Offline events like trade shows are highly anticipated growth opportunities for professionals in your industry. Demo your latest product at an appropriate conference and collect signups in-person. Once you're back at the office, import these signups into your contact database. Be sure to send these contacts a welcome email that confirms their opt-in to your list. (See #8 in this blog post for tips on sending welcome emails.)
While consumers have steadily become desensitized to giving out personal emails, they will be more apt to provide an email if there is a value exchange. As we mentioned above, simply asking someone to join your newsletter isn’t going to convince them that they are receiving value in return for their contact information. It’s important to be transparent, convincing and urgent with your opt-in call-to-action. Some easy ways to offer value for opt-ins is to:
Shorter copy is powerful. 200-300 words or less is a good rule of thumb if you aren’t using a full blog post, especially if you are sending more than one email a week. We have used this idea of using only part of a blog post in our own emails, making sure that the introductory copy was sufficient to let the reader know exactly what the post was about. Entice without tricking, in other words.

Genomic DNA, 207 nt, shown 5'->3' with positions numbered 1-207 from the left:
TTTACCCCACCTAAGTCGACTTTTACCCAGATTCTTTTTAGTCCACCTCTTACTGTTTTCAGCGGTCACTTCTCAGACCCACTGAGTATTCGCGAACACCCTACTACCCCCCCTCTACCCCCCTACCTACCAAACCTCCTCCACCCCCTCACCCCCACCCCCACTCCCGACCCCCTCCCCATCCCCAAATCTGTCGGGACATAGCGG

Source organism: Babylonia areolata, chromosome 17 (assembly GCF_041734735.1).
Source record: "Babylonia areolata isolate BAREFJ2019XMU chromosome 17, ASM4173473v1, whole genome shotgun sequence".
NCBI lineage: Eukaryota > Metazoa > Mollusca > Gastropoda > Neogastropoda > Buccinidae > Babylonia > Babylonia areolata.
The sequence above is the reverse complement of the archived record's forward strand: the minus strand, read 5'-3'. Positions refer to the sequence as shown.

The strategies recommended by Jennifer are easy to put into practice and effective. What I loved most about this course was the support that Jennifer has provided to all her students. She is a wonderful teacher and I appreciated the way she was committed to helping us implement the course and getting great results. I would recommend this course to any blogger who wants to focus on building a great mailing list.
So many people talk about quick growth and numbers that it can be really discouraging AND have you chasing crazy numbers. Because email subscribers tend to be more high quality, that also means the list building tends to be slower over time. So first of all–ignore all the big talk about quick growth and high numbers. If you are trying to grow true, raving fans in your list, then your growth may have spikes, but should continue over time. Don’t ever stop thinking about email! Continue to consider what you can offer, where on your blog you can optimize for signups, and change things every few months.